Keywords

Biostability, Distribution system, Drinking water, Nitrification

Abstract

Biostability and related issues (e.g. nitrification) were investigated for 18 months in 18 pilot distribution systems, under various water quality scenarios. This study specifically investigated the impact of steady-state water changes on HPC levels in chlorinated and chloraminated distribution systems. Chlorination was more effective than chloramination in reducing HPC levels (1-2 log difference). There was a rapid increase in HPC corresponding to the change in steady-state water quality, which was observed in all PDS. Modeling effort demonstrated that HPC levels reached a maximum within five days after water quality change and return to initial level ten days after the change. Since alkalinity was used as a tracer of the steady-state water quality change, time to reach maximum HPC was related to a mixing model using alkalinity as a surrogate that confirmed alkalinity transition was complete in approximately eight days. Biostability was assessed by HPC levels, since no coliform were ever detected. It was observed that HPC levels would be above four logs if residual droped below 0.1-0.2 mg/L as Cl?, which is below the regulatory minimum of 0.6 mg/L as Cl?. Therefore bacterial proliferation is more likely to be controlled in distribution systems as long as residual regulatory requirements are met. An empirical modeling effort showed that residual, pipe material and temperature were the most important parameters in controlling HPC levels in distribution systems, residual being the only parameter that can be practically used by utilities to control biological stability in their distribution systems. Use of less reactive (i.e. with less chlorine demand) pipes is recommended in order to prevent residual depletion and subsequent bacterial proliferation.This study is investigated biofilm growth simultaneously with suspended growth under a wide range of water quality scenarios and pipe materials. It was found that increasing the degree of treatment led to reduction of biofilm density, except for reverse osmosis treated groundwater, which exerted the highest biofilm density of all waters. Biofilm densities on corrodible, highly reactive materials (e.g. unlined cast iron and galvanized steel) were significantly greater than on PVC and lined cast iron. Biofilm modeling showed that attached bacteria were most affected by temperature and much less by HRT, bulk HPC and residual. The model predicts biofilms will always be active for environments common to drinking water distribution systems. As American utilities do not control biofilms with extensive and costly AOC reduction, American utilities must maintain a strong residual to maintain biological integrity and stability in drinking water distribution systems.Nitrite and nitrate were considered the most suitable indicators for utilities to predict onset of a nitrification episode in the distribution system bulk liquid. DO and ammonia were correlated to production of nitrite and nitrate and therefore could be related to nitrification. However since ammonia and DO consumptions can be caused by other phenomena than nitrification (e.g. oxidation by disinfectant to nitrite and reduction at the pipe wall, respectively), these parameters are not considered indicators of nitrification.Ammonia-Oxidizing Bacteria (AOB) densities in the bulk phase correlated well with nitrite and nitrate production, reinforcing the fact that nitrite and nitrate are good monitoring tools to predict nitrification. Chloramine residual proved to be helpful in reducing nitrification in the bulk phase but has little effect on biofilm densities. As DO has been related to bacterial proliferation and nitrification, it can be a useful and inexpensive option for utilities in predicting biological instability, if monitored in conjunction with residual, nitrite and nitrate. Autotrophic (i.e. AOB) and heterotrophic (i.e. HPC) organisms were correlated in the bulk phase and biofilms.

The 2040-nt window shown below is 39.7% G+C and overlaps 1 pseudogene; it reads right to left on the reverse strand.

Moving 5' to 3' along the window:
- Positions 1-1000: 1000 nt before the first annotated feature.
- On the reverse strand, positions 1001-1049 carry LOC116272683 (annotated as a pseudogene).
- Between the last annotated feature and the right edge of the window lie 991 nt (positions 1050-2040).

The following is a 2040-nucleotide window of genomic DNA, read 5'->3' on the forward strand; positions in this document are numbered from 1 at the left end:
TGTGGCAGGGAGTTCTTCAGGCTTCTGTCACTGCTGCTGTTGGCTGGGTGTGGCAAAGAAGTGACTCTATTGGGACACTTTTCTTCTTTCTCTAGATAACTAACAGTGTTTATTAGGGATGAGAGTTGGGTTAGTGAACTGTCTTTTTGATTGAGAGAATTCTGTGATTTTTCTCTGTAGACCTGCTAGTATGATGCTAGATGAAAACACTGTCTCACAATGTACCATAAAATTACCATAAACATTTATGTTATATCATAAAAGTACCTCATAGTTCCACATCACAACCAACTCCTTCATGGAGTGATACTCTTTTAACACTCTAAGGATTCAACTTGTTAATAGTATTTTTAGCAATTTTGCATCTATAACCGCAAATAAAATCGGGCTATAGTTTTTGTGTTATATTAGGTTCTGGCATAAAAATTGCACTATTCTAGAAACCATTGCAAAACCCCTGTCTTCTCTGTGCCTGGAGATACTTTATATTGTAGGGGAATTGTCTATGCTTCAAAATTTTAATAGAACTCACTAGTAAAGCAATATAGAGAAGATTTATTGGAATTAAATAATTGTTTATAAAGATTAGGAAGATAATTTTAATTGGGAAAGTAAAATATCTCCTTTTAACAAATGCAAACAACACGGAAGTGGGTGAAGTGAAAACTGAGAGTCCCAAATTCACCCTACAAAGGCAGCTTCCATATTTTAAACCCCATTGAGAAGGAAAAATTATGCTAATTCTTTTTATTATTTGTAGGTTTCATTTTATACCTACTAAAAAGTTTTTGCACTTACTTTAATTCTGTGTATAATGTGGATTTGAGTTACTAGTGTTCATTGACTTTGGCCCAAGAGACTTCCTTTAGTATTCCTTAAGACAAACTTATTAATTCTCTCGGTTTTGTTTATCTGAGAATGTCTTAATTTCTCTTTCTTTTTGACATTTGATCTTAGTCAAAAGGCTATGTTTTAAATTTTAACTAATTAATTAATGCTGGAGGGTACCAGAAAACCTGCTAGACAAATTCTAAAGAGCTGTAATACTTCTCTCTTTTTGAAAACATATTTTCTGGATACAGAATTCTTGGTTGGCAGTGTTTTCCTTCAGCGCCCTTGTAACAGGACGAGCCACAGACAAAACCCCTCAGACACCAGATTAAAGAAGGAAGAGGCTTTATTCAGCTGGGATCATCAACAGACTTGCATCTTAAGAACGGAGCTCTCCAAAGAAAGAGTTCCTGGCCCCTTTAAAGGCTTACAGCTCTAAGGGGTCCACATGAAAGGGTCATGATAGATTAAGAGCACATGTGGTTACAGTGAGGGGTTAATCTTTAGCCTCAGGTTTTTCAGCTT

Notes

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Graduation Date

2004

Semester

Summer

Advisor

Randall, Andrew

Degree

Doctor of Philosophy (Ph.D.)

College

College of Engineering and Computer Science

Department

Civil and Environmental Engineering

Degree Program

Civil and Environmental Engineering

Format

application/pdf

Identifier

CFE0000111

URL

http://purl.fcla.edu/fcla/etd/CFE0000111

Language

English

Release Date

August 2004

Length of Campus-only Access

None

Access Status

Doctoral Dissertation (Open Access)

Subjects

Dissertations, Academic -- Engineering and Computer Science; Engineering and Computer Science -- Dissertations, Academic

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